Harold B. Lee, Decisions for Successful Living, p.164 – 165, God is a just Father, that some of his children are born of an enlightened race and in a time when the Gospel is upon the earth, while others are born of a heathen parentage in a benighted, backward country; and still others are born to parents who have the mark of a black skin with which the seed of Cain were cursed and whose descendants were to be denied the rights of the priesthood of God.

  5. queenbeenw said

    There is also the talk by BKKKPacker in 1977 where he talks about obeying the rule of not marrying outside of your race.

  6. skiutah said

    Yep, there are dozens and dozens of articles like that from the inspired church leaders. One can conclude that either God is a racist or these guys are not inspired by God…

  7. skiutah said

    I didn’t find a talk from Mr. Packer, but I did find this one by Bruce R. McConkie where he says that God approves of segregation and restrictions on Africans:

    Bruce R. McConkie, Mormon Doctrine, 2d ed., p.114
    However, in a broad general sense, caste systems have their root and origin in the gospel itself, and when they operate according to the divine decree, the resultant restrictions and segregation are right and proper and have the approval of the Lord. To illustrate: Cain, Ham, and the whole negro race have been cursed with a black skin, the mark of Cain, so they can be identified as a caste apart, a people with whom the other descendants of Adam should not intermarry.

  8. coventryrm said

    R. Lanier Britsch and Terrance D. Olson, eds., Counseling: A Guide to Helping Others, 2 vols., 2:, p.130

    “at Brigham Young University-Hawaii Campus in January 1977, Elder Boyd K. Packer emphasized the importance of not being an exception, when following the rule is clearly the better course. He said, “We’ve always counseled in the Church for our Mexican members to marry Mexicans, and our Japanese members to merry Japanese, our Caucasians to marry Caucasians, our Polynesian members to marry Polynesians. That counsel has been wise.” Elder Packer acknowledged that some intermarriages do work well, but he suggested that young people recognize that these marriages are exceptions and that no one should try to be the exception.”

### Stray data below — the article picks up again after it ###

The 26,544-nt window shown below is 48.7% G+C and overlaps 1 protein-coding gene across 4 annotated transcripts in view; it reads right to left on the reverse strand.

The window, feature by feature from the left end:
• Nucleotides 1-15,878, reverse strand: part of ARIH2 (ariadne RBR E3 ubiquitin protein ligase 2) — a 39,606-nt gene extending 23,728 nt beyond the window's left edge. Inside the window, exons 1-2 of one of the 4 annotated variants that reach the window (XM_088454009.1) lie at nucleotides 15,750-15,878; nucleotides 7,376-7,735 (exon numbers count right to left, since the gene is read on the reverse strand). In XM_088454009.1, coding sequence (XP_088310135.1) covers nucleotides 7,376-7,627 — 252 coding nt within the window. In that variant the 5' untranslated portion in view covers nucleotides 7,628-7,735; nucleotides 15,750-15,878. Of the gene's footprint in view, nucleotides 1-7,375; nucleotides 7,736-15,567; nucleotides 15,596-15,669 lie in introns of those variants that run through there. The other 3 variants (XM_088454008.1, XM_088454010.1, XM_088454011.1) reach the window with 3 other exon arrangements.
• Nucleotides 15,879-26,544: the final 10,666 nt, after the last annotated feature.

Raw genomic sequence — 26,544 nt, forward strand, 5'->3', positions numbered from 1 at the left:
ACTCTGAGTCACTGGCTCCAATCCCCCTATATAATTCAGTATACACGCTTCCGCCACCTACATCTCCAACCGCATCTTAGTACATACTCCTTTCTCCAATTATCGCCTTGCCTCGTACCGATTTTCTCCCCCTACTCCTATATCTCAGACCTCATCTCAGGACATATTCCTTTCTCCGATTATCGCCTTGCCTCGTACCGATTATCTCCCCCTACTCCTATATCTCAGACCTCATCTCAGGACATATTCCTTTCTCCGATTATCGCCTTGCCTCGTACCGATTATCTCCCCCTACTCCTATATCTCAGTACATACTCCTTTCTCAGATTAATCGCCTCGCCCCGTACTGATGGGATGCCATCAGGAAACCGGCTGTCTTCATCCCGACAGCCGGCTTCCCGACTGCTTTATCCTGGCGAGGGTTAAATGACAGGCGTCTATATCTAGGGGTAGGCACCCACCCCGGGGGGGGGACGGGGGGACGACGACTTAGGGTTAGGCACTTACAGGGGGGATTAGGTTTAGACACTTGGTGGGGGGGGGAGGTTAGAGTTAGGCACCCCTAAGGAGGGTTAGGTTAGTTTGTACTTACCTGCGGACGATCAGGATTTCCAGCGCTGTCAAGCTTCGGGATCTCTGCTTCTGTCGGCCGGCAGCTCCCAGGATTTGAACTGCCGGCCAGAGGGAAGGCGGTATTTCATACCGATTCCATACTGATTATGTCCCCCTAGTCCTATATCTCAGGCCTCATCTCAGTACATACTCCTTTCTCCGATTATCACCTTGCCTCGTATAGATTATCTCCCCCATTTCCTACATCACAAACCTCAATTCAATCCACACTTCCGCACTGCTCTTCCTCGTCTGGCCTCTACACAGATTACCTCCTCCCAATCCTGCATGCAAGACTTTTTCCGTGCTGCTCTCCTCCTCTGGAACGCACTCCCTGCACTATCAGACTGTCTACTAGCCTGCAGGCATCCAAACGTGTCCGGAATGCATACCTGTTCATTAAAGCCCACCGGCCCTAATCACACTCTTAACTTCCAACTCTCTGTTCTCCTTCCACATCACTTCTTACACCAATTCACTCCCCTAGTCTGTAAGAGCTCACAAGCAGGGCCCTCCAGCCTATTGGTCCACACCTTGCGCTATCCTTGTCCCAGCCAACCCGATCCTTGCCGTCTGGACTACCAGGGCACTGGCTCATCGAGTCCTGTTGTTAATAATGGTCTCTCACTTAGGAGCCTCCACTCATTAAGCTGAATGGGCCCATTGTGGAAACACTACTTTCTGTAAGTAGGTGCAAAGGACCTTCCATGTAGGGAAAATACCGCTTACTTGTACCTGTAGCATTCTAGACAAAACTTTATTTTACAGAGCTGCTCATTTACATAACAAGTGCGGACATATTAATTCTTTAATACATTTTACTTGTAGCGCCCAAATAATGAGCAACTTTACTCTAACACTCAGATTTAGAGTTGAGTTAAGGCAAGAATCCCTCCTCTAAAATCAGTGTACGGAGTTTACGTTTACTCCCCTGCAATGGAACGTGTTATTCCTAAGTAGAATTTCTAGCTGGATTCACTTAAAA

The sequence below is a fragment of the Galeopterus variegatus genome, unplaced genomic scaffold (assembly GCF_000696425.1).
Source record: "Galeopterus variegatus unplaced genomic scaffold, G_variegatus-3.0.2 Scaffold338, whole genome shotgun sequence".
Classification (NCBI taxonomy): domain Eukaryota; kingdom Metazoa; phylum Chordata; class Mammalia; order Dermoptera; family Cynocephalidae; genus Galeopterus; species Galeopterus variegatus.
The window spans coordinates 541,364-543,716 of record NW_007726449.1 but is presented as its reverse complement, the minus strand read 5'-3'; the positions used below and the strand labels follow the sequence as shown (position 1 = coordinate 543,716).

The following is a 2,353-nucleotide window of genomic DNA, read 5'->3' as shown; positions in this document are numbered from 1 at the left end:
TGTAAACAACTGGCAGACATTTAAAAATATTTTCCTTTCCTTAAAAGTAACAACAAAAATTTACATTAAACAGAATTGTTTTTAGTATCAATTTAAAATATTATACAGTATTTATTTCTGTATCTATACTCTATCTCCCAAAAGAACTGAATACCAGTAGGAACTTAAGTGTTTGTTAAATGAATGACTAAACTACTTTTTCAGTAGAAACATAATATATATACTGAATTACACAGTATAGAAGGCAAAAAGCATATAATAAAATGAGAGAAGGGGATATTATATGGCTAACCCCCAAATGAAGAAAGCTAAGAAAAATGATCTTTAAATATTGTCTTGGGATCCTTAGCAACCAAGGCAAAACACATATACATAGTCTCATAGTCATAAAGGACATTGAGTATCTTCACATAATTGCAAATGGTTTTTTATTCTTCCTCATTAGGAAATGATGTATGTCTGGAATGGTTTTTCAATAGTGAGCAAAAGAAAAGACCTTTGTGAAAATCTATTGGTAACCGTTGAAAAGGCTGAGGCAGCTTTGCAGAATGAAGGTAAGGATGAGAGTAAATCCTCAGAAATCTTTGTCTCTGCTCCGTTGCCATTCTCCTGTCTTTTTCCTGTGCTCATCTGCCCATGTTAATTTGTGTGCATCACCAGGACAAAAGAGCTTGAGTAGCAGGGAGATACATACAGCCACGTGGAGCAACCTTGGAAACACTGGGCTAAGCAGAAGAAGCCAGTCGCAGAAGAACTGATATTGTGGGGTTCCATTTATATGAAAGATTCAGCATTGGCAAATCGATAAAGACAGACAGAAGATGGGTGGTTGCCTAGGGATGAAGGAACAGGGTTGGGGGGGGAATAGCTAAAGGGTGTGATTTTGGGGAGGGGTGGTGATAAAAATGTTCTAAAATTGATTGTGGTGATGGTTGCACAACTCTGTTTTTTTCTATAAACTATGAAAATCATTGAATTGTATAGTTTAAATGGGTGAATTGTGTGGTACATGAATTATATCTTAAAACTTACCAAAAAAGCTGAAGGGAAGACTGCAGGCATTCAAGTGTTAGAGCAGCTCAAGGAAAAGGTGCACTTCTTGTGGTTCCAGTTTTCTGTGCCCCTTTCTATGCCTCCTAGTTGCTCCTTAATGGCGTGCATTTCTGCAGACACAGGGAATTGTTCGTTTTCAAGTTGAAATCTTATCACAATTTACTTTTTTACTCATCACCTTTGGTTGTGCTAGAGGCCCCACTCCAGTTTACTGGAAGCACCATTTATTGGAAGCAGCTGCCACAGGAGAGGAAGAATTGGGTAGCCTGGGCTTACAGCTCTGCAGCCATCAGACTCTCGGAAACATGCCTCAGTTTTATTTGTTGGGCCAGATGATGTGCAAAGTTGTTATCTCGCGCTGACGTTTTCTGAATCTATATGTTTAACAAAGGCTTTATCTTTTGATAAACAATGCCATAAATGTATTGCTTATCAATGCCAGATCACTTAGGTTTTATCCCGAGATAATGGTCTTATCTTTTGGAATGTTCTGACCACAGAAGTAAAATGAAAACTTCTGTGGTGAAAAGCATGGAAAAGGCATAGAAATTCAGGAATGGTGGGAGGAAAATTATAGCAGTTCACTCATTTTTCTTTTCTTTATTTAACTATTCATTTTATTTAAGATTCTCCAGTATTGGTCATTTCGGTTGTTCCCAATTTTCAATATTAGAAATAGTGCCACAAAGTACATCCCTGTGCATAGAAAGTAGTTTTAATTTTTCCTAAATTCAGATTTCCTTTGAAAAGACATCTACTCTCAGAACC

Spencer W. Kimball, The Teachings of Spencer W. Kimball, edited by Edward L. Kimball, p.303
    We are unanimous, all of the Brethren, in feeling and recommending that Indians marry Indians, and Mexicans marry Mexicans; the Chinese marry Chinese and the Japanese marry Japanese; that the Caucasians marry the Caucasians, and the Arabs marry Arabs. (0/0/59)

  9. MY REPLY TO PAMELA IN CAPITALS

    Pamela Says:
    Saturday, January 12, 2008 at 4:11 pm
    I was quite upset after reading your comments about the church, you obviously have not understood anything you have been taught by the missionaires, unfortunately you cant see it but your heart is well and truly hardened to the spirit of truth.

    OF COURSE YOU WOULD GET UPSET .MY COMMENTS HAPPEN TO BE TRUE THATS WHY.MANY MORMONS SEEM TO HAVE A PROBLEM WITH REALITY AS PERTAINING TO THEM.I UNDERSTOOD EVERYTHING THE MISSIONARIES TAUGHT , BUT THE PROPBLEM IS THEY DON’T KNOW WHAT THEY ARE TALKNING ABOUT THEMSELVES.THEY ARE JUST ‘AMATEUR’ AND ‘NAIVE’ AND ‘VULNERABLE’ KIDS , WHO ARE EASILY MANIPULATED BY THE WHOLE MISSION EXPERIENCE.